Marketing plays an important role in helping companies achieve business goals. It drives awareness of your brand and gives buyers a compelling reason to prefer and purchase your product or service.
Because marketers are natural problem-solvers, they can often generate positive results for any type of problem. But there are some problems that marketing shouldn’t be tasked to solve because these problems may be indicative of a larger issue facing your company—a sign that you may be out of alignment.
Marketing cannot solve:
- A leadership problem
- A strategy problem
- A process problem
Soothe? Yes. Solve? No. Here’s why:
Success starts at the top
- If your primary stakeholder is out of alignment with your company leader, either in identification or prioritization of the problem, marketing success cannot be sustained.
- If leadership is unable or unwilling to dedicate adequate resources toward resolving the problem, marketing success will be limited until there is executive buy-in on the ROI.
Know-how doesn’t replace know-why
- If your company sees tactical solutions as strategic ones, marketing’s integrated plan will likely become a collection of channel silos measured on isolated immediate impact.
- If the conversation centers on short-term outcomes, marketing may not be recognized as a partner in planning for long-term gains.
Talk is cheap; media is expensive
- If the product or service you are selling is described differently across the organization, marketing will want to push for consistency before promoting it.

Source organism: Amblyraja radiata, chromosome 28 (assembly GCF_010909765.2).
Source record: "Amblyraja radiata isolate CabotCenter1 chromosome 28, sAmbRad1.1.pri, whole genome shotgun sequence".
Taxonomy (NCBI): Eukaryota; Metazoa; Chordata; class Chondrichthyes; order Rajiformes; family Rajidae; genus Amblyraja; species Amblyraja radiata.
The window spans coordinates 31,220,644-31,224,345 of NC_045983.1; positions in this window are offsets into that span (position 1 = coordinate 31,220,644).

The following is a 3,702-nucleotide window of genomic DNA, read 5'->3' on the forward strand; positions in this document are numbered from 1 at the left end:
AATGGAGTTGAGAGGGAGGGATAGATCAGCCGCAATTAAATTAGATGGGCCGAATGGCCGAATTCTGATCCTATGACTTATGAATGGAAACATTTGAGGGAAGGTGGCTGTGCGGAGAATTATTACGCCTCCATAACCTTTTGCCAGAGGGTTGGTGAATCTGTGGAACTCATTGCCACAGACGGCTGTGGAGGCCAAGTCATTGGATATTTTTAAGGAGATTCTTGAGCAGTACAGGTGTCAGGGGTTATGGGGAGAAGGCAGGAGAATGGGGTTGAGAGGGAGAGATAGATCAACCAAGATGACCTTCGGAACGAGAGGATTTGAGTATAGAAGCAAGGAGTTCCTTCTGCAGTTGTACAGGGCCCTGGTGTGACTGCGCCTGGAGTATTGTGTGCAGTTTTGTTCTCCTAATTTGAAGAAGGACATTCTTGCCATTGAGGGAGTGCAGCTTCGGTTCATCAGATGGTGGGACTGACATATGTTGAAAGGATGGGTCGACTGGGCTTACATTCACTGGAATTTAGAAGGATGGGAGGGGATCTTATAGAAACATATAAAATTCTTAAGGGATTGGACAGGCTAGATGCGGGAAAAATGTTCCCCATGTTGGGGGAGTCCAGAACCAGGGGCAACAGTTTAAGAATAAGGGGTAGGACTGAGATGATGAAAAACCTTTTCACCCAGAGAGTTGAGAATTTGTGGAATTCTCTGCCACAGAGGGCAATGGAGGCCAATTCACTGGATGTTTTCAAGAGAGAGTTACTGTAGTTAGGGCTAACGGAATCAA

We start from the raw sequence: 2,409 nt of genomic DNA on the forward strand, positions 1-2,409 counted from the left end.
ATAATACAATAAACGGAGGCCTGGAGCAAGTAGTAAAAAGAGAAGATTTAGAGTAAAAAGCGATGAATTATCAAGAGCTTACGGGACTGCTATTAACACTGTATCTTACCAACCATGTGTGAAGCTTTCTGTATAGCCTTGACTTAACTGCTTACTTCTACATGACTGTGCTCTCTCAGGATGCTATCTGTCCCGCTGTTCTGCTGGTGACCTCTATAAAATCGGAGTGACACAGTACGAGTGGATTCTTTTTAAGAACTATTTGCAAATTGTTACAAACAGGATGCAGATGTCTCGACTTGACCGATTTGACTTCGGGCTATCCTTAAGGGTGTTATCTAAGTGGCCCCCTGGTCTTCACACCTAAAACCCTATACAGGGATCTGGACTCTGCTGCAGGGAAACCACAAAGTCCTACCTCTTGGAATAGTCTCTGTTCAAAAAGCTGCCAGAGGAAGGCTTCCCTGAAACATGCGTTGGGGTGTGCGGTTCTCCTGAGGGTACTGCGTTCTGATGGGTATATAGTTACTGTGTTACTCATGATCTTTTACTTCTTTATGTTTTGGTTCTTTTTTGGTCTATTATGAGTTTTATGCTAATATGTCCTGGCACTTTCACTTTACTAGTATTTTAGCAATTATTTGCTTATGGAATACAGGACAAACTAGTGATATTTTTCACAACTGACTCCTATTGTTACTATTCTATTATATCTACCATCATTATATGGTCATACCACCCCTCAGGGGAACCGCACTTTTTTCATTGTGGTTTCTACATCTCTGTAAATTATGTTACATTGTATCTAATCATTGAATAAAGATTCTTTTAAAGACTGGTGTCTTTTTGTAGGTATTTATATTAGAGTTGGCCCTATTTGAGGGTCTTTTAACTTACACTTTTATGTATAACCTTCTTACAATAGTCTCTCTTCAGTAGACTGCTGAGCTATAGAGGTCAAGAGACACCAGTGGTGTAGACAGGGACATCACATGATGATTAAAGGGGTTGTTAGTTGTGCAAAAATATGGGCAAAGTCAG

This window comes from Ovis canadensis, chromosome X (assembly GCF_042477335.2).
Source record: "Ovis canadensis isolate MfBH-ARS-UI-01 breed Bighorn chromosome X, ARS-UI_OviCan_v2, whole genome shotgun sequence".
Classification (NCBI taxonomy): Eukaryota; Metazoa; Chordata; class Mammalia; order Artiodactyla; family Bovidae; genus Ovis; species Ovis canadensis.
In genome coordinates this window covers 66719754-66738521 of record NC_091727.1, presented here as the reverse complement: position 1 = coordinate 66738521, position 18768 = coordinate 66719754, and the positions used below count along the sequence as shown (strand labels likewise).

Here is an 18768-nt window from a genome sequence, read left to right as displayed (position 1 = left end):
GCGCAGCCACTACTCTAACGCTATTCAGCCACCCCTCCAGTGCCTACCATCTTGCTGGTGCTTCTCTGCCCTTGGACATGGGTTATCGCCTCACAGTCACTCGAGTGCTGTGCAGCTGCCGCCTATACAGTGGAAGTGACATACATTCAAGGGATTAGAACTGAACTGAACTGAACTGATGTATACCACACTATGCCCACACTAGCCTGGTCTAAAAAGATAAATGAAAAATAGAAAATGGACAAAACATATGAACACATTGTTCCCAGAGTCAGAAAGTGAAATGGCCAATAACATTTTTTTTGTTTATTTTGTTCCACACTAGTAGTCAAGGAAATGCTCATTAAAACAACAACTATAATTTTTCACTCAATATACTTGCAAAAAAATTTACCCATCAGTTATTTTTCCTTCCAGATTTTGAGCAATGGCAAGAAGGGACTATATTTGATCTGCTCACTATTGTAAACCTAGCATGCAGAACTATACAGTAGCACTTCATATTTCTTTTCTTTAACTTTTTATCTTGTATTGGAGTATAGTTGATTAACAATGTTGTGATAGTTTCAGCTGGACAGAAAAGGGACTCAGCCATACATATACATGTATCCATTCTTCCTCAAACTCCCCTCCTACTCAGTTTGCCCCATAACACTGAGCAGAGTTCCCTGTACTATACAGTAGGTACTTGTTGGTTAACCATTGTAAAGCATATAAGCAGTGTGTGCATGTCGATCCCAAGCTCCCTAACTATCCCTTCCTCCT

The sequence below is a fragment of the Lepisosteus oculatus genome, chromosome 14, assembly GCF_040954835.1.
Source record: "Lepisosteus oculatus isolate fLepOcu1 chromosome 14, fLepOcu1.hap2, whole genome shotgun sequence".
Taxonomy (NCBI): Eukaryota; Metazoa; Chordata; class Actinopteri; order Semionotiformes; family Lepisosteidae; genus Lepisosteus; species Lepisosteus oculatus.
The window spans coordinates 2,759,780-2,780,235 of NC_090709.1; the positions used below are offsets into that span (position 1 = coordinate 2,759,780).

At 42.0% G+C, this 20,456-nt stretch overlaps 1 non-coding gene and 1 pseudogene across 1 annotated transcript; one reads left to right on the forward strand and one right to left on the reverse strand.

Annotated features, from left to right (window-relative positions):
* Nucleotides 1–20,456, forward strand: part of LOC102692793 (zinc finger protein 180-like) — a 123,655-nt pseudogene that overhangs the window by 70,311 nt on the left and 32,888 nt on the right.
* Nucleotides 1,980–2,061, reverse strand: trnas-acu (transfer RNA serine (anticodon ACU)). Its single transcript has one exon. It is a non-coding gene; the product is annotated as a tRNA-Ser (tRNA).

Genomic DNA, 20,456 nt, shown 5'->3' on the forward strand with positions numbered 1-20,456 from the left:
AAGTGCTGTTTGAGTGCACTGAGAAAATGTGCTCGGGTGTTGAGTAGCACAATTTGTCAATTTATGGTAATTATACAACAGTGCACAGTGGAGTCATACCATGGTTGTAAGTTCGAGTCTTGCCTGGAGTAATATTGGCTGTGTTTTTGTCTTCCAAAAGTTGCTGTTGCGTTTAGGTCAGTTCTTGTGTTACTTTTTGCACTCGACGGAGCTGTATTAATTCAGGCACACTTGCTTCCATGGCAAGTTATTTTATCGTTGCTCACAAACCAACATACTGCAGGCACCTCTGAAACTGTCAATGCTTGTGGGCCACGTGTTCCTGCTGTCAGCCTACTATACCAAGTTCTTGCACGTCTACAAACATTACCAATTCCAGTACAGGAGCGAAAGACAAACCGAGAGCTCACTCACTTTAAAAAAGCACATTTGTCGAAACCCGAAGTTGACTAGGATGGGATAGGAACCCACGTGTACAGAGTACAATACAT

- When there is limited current market demand, marketing is challenged to create and/or stimulate latent demand, which requires time and repetition to deliver results.
A paved road to nowhere
- If your internal processes make approvals a challenge, marketing can expect longer timelines to execute approved plans.
- If collaboration is central to your company, marketing will receive input from key players across the organization, which could lead to message dilution or information overload.
Holding marketing accountable for solving a problem that it can solve will generate the results that matter most to your business. Raise the red flag if you suspect that your business challenge extends beyond marketing into the areas of leadership, strategy or process.
If it does, take time to meet with key stakeholders—including marketing—to better define the problem. During these cross-functional conversations, marketing can provide valuable insight and recommendations. In the end, you may find that your problem has a marketing solution after all.
This post first appeared on the Elevation blog at http://blog.elevationadvertising.com/blog/3-problems-marketing-cannot-solve